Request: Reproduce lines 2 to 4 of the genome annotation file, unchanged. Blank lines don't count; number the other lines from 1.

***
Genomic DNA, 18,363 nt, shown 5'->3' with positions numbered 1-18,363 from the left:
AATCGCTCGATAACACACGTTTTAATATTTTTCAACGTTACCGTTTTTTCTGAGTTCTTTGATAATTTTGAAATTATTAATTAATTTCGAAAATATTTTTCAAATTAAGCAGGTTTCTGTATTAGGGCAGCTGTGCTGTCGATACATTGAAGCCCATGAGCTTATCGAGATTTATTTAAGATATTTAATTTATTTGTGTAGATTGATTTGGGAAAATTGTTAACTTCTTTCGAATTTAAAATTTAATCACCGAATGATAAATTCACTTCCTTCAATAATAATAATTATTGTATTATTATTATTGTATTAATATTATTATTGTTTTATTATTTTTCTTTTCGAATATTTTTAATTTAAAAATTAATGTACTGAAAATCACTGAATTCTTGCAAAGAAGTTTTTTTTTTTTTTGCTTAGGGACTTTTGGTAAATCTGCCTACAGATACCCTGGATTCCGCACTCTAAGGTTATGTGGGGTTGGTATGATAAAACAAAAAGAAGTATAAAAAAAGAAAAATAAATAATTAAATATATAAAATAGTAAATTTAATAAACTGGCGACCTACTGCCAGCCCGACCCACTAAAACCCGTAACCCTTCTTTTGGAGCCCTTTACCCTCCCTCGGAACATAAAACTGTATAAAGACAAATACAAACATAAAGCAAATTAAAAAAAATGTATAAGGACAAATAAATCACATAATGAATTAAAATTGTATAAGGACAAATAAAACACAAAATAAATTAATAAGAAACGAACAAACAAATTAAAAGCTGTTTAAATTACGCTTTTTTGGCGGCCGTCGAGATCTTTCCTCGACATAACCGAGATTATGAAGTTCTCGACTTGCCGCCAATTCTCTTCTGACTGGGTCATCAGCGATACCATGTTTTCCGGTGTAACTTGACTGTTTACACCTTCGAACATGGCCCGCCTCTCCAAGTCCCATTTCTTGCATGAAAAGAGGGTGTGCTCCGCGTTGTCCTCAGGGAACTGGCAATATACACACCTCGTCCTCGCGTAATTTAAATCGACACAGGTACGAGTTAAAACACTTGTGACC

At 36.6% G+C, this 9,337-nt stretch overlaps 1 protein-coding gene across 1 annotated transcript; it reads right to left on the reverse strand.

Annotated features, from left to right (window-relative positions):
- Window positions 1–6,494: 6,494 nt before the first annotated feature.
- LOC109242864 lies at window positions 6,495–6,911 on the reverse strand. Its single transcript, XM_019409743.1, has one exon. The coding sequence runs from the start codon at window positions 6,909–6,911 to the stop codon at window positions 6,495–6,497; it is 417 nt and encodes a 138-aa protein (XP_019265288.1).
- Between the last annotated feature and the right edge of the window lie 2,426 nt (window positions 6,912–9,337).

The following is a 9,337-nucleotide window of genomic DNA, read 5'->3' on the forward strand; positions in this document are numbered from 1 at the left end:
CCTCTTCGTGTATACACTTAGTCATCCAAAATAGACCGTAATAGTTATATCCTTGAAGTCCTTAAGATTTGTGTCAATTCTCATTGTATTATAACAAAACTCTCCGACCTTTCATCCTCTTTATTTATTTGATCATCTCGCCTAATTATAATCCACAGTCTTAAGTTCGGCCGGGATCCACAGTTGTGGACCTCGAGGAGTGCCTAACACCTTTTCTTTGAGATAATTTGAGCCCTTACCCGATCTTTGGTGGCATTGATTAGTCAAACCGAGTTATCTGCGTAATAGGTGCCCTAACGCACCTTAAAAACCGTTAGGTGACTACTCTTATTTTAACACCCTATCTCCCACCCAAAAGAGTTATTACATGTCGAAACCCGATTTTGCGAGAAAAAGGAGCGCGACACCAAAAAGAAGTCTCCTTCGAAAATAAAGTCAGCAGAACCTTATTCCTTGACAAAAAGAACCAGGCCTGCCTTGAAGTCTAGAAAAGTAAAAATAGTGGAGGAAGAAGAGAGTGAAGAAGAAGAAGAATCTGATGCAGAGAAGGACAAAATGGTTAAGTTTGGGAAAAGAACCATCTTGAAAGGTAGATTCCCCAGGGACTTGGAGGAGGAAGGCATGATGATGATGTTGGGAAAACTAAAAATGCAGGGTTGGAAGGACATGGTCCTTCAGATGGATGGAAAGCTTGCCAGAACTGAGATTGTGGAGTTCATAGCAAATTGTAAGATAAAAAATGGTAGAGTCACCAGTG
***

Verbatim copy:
AATCGCTCGATAACACACGTTTTAATATTTTTCAACGTTACCGTTTTTTCTGAGTTCTTTGATAATTTTGAAATTATTAATTAATTTCGAAAATATTTTTCAAATTAAGCAGGTTTCTGTATTAGGGCAGCTGTGCTGTCGATACATTGAAGCCCATGAGCTTATCGAGATTTATTTAAGATATTTAATTTATTTGTGTAGATTGATTTGGGAAAATTGTTAACTTCTTTCGAATTTAAAATTTAATCACCGAATGATAAATTCACTTCCTTCAATAATAATAATTATTGTATTATTATTATTGTATTAATATTATTATTGTTTTATTATTTTTCTTTTCGAATATTTTTAATTTAAAAATTAATGTACTGAAAATCACTGAATTCTTGCAAAGAAGTTTTTTTTTTTTTTGCTTAGGGACTTTTGGTAAATCTGCCTACAGATACCCTGGATTCCGCACTCTAAGGTTATGTGGGGTTGGTATGATAAAACAAAAAGAAGTATAAAAAAAGAAAAATAAATAATTAAATATATAAAATAGTAAATTTAATAAACTGGCGACCTACTGCCAGCCCGACCCACTAAAACCCGTAACCCTTCTTTTGGAGCCCTTTACCCTCCCTCGGAACATAAAACTGTATAAAGACAAATACAAACATAAAGCAAATTAAAAAAAATGTATAAGGACAAATAAATCACATAATGAATTAAAATTGTATAAGGACAAATAAAACACAAAATAAATTAATAAGAAACGAACAAACAAATTAAAAGCTGTTTAAATTACGCTTTTTTGGCGGCCGTCGAGATCTTTCCTCGACATAACCGAGATTATGAAGTTCTCGACTTGCCGCCAATTCTCTTCTGACTGGGTCATCAGCGATACCATGTTTTCCGGTGTAACTTGACTGTTTACACCTTCGAACATGGCCCGCCTCTCCAAGTCCCATTTCTTGCATGAAAAGAGGGTGTGCTCCGCGTTGTCCTCAGGGAACTGGCAATATACACACCTCGTCCTCGCGTAATTTAAATCGACACAGGTACGAGTTAAAACACTTGTGACC

At 36.6% G+C, this 9,337-nt stretch overlaps 1 protein-coding gene across 1 annotated transcript; it reads right to left on the reverse strand.

Annotated features, from left to right (window-relative positions):